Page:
WASHINGTON - NationsBank Corp. won permission to consolidate its Middle Atlantic subsidiaries into a single Virginia bank that also has branches in Maryland and the District of Columbia.

In announcing the approval on Friday, the Comptroller's office said it also gave American National Bank and Trust Company of Chicago and Commercial National Bank of Texarkana in Arkansas permission to branch interstate using a legal loophole.

National banks may move their main offices 30 miles or less, enter a new state, and operate the original bank as a branch under an 1886 statute. The so called 30-mile rule has been aggressively used in the past year by a dozen banks, particularly $170 billion-asset NationsBank Corp. and $33.4 billion-asset First Fidelity Bancorp.

Julie L. Williams, the Comptroller's chief counsel, recently said she expects another dozen such moves this year.

"My estimate is that we will probably have about the same pace of applications in the pipeline" in 1995 as in 1994, she said.

NationsBank's Middle Atlantic bank is now based in Bethesda, Md., with branches in that state and in the District of Columbia.

The approval allows it to move its main office to nearby McLean, Va., and to merge into NationsBank of Virginia, which is headquartered in Richmond.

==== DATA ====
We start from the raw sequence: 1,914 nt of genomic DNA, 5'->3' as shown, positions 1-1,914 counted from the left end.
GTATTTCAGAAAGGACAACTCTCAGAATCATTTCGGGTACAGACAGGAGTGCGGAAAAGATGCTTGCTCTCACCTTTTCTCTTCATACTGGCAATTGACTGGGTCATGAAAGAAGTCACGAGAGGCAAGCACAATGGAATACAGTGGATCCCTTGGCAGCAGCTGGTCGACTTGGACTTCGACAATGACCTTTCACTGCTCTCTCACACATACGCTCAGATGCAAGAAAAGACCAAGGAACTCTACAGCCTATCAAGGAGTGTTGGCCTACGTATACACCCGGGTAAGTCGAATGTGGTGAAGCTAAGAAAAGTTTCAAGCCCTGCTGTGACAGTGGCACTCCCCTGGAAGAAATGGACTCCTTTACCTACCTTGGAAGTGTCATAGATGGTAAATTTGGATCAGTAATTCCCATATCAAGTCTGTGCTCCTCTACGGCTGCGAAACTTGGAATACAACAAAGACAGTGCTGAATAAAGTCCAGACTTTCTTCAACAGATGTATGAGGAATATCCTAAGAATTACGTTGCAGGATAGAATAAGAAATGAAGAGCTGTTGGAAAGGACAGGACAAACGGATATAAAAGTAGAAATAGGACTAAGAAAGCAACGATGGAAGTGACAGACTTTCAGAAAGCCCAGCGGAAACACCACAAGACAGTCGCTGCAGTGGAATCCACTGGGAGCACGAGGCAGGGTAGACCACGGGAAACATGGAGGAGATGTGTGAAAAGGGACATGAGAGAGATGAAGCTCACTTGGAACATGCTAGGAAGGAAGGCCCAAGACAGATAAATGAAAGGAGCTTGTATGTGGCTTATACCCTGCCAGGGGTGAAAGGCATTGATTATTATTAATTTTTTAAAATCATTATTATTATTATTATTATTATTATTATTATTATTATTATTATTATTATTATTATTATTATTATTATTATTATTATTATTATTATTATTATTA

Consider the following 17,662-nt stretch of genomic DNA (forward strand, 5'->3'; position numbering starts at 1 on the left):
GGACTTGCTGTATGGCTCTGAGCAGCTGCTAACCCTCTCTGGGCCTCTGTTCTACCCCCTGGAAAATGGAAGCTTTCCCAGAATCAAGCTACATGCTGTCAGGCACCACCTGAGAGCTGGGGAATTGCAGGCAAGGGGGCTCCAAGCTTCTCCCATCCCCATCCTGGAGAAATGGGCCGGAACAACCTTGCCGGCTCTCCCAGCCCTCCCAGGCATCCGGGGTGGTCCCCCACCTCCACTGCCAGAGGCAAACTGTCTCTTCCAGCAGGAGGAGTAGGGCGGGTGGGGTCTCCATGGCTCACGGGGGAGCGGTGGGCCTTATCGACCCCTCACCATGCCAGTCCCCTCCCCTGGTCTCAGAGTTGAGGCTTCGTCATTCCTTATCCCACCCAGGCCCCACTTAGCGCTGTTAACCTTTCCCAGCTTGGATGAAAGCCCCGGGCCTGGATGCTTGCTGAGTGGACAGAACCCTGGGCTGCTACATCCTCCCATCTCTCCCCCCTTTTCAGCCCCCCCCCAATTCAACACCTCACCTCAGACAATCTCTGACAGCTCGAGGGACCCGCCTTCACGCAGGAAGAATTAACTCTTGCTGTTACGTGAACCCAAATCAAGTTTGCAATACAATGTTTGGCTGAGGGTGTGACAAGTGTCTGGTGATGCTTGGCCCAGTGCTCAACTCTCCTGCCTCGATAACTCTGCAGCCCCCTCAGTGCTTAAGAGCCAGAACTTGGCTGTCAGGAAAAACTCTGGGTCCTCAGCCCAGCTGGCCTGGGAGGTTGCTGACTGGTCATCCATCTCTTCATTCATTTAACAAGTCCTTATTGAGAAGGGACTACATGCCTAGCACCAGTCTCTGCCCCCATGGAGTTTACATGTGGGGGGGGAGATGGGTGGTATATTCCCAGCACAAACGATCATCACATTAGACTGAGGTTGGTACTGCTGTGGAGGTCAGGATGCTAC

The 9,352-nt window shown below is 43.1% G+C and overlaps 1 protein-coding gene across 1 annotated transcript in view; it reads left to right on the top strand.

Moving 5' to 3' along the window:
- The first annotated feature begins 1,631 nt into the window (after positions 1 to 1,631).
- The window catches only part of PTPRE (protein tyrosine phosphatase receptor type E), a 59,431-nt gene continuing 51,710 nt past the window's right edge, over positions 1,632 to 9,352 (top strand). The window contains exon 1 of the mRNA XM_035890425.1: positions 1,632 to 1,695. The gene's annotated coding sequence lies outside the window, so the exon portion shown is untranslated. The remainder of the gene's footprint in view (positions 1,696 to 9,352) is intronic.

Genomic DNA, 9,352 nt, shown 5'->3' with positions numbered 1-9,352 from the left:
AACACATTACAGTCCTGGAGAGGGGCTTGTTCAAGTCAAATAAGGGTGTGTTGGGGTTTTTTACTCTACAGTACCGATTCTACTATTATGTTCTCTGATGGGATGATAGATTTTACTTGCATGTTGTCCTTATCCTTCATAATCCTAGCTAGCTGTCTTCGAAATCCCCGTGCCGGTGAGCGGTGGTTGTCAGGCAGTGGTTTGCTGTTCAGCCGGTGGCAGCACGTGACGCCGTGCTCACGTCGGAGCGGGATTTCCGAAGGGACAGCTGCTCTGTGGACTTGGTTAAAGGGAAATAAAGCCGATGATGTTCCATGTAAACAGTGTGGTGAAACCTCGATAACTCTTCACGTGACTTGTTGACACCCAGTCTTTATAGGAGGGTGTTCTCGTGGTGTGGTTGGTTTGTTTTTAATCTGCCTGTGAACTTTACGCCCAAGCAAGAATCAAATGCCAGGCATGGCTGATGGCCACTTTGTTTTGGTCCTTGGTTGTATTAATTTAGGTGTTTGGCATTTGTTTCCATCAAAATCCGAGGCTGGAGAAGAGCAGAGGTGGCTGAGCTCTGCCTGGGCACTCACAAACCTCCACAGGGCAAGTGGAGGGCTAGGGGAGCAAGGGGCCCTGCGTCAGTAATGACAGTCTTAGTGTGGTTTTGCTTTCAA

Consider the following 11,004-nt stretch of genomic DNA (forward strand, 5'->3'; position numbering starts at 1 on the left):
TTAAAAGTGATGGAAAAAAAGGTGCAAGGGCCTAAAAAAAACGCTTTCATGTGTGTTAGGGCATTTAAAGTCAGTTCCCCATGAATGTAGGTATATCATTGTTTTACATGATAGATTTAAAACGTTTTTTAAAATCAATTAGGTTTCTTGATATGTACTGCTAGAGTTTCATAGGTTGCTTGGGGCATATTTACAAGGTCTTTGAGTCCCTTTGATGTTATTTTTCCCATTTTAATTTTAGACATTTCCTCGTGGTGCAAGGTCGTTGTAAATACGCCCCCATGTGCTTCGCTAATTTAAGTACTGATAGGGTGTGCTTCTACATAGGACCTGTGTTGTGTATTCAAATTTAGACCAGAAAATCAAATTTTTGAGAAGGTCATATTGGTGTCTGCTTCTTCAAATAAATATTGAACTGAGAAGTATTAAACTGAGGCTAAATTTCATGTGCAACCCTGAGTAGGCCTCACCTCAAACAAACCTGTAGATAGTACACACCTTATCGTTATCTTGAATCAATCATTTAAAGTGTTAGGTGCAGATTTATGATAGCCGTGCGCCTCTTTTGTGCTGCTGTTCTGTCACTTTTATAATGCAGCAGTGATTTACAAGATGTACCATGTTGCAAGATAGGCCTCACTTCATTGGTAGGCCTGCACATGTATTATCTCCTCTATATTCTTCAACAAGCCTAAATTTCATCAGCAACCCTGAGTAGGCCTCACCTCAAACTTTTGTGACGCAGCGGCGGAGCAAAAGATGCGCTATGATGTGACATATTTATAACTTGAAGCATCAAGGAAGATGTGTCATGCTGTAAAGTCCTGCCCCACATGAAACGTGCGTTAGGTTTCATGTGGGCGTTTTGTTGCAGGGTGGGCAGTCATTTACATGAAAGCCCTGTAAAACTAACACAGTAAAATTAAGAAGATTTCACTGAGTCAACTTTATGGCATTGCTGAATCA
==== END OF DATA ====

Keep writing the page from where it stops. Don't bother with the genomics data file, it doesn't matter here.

In its approval, the Comptroller's office argued that a statute prohibiting out-of-state banks from owning branches in Maryland violates the U.S. Constitution's commerce clause, which limits states' abilities to erect barriers to interstate trade.

The agency also argued the Maryland law is preempted by federal law, which allows the move.

NationsBank Corp., headquartered in Charlotte, N.C., also owns NationsBank Carolinas, a single bank with branches in North Carolina and South Carolina. The holding company now runs seven banks - down from 10 a year ago.

Its other banks are in Georgia, Kentucky, Tennessee, and Texas.

American National Bank and Trust Company of Wisconsin won approval to move its main office 25 miles from Genoa City, Wis., to Libertyville, Ill., where it merged with Chicago's American National. The move will create a $6.25 billion-asset interstate bank with 20 branches in Illinois and Wisconsin.

Also, the Comptroller's office allowed Commercial National Bank of Texarkana to move its main office from the Arkansas side of Texarkana to the Texas side. In doing so, the agency overruled the objections of regulators in both states.

The move will produce a $92 million-asset Texas bank with three branches in Arkansas.

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